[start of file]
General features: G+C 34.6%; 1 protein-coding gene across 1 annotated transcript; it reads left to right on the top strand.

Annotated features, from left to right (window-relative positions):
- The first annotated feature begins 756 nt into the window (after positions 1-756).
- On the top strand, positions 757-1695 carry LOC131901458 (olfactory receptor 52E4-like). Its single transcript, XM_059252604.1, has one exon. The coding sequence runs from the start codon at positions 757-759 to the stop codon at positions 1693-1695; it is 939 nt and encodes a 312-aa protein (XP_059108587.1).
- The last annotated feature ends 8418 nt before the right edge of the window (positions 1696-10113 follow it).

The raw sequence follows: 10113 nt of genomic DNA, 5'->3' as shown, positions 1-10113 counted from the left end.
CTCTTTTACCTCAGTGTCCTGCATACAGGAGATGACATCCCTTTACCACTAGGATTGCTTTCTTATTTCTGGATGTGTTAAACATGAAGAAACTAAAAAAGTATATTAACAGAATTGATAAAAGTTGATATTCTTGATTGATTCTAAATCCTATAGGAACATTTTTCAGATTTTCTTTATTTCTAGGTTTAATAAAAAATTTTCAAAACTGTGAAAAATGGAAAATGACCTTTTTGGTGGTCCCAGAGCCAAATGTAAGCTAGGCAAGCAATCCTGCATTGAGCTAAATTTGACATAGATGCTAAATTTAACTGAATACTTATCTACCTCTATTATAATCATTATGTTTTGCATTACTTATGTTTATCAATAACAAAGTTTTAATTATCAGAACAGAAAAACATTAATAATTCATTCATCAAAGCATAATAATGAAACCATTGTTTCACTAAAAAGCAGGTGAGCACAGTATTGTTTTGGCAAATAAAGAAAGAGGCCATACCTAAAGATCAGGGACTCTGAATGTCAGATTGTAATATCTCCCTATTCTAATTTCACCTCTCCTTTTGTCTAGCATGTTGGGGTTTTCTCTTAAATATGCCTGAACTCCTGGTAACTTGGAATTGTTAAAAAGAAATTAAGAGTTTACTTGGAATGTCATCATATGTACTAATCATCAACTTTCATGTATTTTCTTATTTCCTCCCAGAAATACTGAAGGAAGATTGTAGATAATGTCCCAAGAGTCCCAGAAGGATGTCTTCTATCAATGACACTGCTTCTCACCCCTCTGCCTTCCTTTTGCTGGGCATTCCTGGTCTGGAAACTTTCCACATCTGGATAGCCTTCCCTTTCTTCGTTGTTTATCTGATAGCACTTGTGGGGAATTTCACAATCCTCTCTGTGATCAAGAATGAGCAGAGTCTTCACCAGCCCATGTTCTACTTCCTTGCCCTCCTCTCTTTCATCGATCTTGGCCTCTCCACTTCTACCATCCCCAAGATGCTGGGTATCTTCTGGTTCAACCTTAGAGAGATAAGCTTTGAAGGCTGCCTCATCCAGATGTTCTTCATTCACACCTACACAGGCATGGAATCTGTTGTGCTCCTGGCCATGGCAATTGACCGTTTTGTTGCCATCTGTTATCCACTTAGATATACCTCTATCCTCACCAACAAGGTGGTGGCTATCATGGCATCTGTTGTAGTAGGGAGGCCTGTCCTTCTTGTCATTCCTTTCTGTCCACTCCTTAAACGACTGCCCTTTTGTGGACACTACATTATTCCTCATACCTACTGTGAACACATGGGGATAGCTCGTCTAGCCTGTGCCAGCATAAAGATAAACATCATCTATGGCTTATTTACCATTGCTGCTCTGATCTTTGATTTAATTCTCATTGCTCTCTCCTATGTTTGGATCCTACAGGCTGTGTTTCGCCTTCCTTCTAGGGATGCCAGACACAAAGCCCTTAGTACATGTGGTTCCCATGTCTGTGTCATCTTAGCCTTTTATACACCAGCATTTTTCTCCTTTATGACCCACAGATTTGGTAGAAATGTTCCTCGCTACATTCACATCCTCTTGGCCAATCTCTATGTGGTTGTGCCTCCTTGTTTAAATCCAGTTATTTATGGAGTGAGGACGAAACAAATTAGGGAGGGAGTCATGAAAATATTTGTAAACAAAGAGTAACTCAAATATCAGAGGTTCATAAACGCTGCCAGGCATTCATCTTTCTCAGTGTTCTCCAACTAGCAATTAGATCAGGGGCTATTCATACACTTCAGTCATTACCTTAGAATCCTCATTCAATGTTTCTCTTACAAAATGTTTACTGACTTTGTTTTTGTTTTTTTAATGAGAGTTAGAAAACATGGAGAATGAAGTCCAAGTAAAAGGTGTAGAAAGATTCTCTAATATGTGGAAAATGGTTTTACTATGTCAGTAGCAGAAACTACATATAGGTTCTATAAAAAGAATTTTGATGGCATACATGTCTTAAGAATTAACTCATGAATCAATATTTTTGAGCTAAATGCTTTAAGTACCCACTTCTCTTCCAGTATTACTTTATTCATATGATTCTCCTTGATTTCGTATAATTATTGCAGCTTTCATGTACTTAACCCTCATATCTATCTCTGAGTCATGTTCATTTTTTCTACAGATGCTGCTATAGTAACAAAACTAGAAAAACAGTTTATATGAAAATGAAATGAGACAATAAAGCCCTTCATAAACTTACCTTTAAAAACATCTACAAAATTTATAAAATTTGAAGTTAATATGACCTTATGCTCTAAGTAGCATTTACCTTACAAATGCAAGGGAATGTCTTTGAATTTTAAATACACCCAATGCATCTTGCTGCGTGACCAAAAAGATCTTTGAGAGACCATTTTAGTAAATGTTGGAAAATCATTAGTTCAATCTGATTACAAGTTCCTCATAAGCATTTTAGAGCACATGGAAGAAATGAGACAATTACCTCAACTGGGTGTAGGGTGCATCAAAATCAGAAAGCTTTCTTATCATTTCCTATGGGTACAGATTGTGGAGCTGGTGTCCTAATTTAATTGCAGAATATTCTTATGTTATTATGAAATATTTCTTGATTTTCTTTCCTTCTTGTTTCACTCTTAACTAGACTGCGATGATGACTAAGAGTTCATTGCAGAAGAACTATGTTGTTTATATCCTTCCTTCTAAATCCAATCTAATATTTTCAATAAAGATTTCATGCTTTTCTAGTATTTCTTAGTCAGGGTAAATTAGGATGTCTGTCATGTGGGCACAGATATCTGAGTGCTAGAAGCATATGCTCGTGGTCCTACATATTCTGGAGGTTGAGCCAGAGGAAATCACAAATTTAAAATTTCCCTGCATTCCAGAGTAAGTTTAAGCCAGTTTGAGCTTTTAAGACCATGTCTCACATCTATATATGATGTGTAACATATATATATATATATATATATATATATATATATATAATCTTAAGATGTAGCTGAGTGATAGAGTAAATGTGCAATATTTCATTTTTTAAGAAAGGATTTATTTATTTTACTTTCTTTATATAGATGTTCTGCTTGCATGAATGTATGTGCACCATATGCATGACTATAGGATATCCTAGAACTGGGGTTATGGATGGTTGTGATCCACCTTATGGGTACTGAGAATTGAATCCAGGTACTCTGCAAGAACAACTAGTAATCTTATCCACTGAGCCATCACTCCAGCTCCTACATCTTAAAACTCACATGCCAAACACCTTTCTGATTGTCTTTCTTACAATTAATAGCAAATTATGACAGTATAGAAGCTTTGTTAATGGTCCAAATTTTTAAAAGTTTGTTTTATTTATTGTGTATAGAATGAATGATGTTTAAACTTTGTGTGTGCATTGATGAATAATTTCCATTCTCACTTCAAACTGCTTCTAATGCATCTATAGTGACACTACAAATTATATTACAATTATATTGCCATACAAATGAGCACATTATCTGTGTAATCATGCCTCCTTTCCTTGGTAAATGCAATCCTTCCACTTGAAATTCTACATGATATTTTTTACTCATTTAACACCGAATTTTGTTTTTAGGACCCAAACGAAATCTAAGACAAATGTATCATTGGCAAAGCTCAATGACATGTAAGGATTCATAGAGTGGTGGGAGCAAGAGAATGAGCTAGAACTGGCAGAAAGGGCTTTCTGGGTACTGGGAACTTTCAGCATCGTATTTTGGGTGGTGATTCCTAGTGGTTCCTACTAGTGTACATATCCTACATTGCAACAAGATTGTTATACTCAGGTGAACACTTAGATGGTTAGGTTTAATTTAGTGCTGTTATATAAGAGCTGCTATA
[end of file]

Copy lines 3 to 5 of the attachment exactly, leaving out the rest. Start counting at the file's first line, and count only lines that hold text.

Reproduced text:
- The first annotated feature begins 756 nt into the window (after positions 1-756).
- On the top strand, positions 757-1695 carry LOC131901458 (olfactory receptor 52E4-like). Its single transcript, XM_059252604.1, has one exon. The coding sequence runs from the start codon at positions 757-759 to the stop codon at positions 1693-1695; it is 939 nt and encodes a 312-aa protein (XP_059108587.1).
- The last annotated feature ends 8418 nt before the right edge of the window (positions 1696-10113 follow it).